Influence what you can’t change: others. Even if you aren’t the one running the show, you can still influence the direction of the change. And your position of being “one of them” could even give your opinions a boost with your fellow employees! A good way to build trust and respect with your colleagues is to give meaningful and timely feedback with the sole intent of increasing effectiveness and job satisfaction. Cultivating this atmosphere of openness among your peers will help you influence change, because knowing others’ motivations and interests will help you to explain how the change project will meet their needs. And don’t forget, another great way to influence change is to model the behavior you want to see in others.
Become an early adopter and ally for change. Adapting early to change and being an ally for it is one of the simplest and most visible ways of leading change when you are not running the show. This entails wanting change to happen and working toward that goal as soon as you have a logical explanation for a particular alteration or modification.
The nice thing about being an ally and early adopter is that you aren’t seen as someone who is just giving face time to the change; you are actually doing it and helping to spread enthusiasm among your team members.
Create a community of peers. Many change projects have frontline staff or employee councils that serve as the eyes and ears of change. This group relays information, ideas, and concerns back to senior leaders so that the change plan can be adjusted as needed. If your organization has a change council, ask to be part of it. If it doesn’t, offer to help organize one. For change leaders, there is no replacement for direct feedback as to how communications, plans, and new projects are being perceived in the field.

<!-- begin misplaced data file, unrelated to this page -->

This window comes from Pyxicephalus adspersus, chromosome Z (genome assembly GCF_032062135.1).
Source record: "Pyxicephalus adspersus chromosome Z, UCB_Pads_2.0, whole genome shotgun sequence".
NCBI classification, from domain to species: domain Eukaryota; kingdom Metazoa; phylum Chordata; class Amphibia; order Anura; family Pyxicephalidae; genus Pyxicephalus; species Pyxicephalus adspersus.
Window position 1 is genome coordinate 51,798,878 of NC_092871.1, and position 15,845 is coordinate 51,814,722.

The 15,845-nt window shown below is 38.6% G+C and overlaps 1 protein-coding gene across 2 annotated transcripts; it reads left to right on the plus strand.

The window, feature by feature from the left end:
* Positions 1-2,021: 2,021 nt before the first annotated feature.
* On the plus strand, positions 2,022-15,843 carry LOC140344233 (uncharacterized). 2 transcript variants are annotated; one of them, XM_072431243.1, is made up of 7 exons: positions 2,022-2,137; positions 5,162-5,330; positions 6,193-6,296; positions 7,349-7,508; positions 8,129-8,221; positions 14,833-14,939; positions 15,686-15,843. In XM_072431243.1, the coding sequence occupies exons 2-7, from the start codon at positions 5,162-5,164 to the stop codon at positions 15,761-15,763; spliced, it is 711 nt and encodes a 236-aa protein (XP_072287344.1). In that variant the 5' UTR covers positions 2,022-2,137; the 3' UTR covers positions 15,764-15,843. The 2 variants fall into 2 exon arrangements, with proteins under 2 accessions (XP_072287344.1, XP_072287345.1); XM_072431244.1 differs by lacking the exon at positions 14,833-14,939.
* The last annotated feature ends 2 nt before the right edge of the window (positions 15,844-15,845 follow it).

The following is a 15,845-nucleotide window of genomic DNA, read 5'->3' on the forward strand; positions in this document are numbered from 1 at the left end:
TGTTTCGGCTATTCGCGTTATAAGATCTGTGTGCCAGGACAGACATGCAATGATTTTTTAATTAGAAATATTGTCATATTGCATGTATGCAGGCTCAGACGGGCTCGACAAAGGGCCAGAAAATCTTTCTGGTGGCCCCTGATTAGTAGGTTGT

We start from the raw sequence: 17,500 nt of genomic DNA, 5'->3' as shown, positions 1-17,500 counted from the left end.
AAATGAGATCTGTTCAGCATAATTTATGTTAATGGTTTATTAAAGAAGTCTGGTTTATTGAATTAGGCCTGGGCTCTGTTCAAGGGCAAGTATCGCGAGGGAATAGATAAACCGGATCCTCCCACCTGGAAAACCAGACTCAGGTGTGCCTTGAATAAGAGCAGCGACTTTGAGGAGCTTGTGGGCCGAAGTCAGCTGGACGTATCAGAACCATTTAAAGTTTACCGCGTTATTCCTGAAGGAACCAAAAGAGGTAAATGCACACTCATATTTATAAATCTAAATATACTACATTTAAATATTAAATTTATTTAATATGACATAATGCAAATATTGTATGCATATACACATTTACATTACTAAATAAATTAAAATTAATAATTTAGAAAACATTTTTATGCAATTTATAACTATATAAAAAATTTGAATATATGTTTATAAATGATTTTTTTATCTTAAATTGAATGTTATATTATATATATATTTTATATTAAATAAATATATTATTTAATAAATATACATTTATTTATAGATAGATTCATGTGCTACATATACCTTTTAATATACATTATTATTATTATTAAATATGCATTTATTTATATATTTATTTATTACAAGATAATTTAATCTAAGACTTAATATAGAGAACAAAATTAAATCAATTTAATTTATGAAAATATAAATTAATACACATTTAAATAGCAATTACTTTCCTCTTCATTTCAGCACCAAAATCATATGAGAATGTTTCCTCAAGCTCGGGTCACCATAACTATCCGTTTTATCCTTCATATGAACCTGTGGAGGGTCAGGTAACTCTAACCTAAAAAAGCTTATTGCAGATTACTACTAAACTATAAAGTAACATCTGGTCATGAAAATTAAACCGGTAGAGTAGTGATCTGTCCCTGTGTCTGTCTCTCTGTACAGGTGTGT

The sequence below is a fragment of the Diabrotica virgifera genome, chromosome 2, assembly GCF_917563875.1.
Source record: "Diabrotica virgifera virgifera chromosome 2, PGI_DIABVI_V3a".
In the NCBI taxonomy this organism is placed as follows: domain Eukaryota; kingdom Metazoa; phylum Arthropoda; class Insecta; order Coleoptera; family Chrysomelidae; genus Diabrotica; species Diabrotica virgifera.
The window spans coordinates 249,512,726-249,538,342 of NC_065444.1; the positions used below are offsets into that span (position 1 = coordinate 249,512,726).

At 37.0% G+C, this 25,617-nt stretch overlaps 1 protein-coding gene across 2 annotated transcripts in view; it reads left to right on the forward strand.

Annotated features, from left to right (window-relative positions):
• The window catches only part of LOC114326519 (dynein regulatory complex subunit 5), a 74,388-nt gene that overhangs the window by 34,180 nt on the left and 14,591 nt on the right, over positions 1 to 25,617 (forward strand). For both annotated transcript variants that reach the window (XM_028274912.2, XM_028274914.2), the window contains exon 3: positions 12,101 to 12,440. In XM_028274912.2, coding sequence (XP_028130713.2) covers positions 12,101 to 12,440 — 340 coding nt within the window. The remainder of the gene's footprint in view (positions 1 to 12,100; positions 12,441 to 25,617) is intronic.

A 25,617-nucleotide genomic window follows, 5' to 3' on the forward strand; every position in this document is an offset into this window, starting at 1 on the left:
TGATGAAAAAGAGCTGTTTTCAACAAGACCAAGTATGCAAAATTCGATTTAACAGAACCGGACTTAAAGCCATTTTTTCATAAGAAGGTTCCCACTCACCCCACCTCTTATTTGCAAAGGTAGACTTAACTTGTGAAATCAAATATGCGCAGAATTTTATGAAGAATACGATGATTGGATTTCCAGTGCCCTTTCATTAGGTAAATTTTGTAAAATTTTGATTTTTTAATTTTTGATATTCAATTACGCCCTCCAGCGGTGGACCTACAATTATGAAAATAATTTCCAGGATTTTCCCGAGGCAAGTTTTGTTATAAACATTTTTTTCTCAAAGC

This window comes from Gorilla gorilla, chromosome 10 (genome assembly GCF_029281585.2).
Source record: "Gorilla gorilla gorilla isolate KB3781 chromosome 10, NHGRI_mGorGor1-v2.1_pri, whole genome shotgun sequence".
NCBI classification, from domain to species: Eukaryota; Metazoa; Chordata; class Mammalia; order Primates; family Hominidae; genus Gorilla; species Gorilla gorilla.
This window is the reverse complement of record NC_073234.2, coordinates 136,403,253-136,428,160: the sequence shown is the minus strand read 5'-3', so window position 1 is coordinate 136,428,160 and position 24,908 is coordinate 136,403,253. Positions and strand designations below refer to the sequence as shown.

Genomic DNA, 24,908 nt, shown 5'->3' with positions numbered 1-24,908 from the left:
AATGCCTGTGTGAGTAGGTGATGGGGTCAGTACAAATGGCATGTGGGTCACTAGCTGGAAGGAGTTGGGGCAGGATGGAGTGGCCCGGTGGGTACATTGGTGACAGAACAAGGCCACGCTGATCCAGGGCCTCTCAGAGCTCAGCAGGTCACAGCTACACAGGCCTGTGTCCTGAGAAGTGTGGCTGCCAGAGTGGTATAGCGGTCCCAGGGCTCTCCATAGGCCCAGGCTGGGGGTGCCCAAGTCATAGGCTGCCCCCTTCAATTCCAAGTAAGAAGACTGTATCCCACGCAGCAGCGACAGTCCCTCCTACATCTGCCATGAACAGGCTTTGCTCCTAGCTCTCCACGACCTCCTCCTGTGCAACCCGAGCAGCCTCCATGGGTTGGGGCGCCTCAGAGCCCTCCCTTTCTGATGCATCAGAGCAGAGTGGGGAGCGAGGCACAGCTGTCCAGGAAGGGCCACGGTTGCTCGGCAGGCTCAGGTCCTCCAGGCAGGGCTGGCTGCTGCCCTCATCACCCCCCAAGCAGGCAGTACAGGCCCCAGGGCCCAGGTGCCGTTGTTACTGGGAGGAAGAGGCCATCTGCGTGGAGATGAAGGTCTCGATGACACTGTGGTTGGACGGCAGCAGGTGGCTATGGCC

Help other employees cope with change. Even if you’re excited about change, not everyone will be. Some team members might find the going to be extremely tough; they might also feel confused, angry, or taken advantage of. You can help make the transition easier for them. First, be on the lookout for signals that someone needs help coping, like absenteeism, depressed or despondent behavior, or attacks on team members. You might want to intervene one-on-one, or help steer a bickering session into a change session. You can also help others cope through active listening. Try to act as a sounding board, and make it your goal to help the other person reduce emotionality and increase rational discussion.
Encourage communication among your peers. Remember, the sum of the parts is always greater than individual contribution levels added together. On a regular basis, ask yourself how you can help build a better organization by diffusing confusion, expediting the flow of information, or reaching out to others. Communication between peers and up through management helps make your job easier in a number of ways. It uncovers what is valuable to the business and what is not, it minimizes the amount of time required to achieve goals, and it maximizes productivity.
Believe in the change and speak up. This isn’t so much about self-help as it is making positive ideas a reality! As soon as change starts happening, start talking about how great it will be. And if change isn’t happening yet, talk about past accomplishments in order to capture the emotions, excitement, and energy your team needs to forge ahead.
Whether you are the most junior employee in the company or the CEO, showing your enthusiasm for the project always helps. Change comes from the heart, not from corporate messaging. Remember that a sense of possibility for the future of the company is contagious.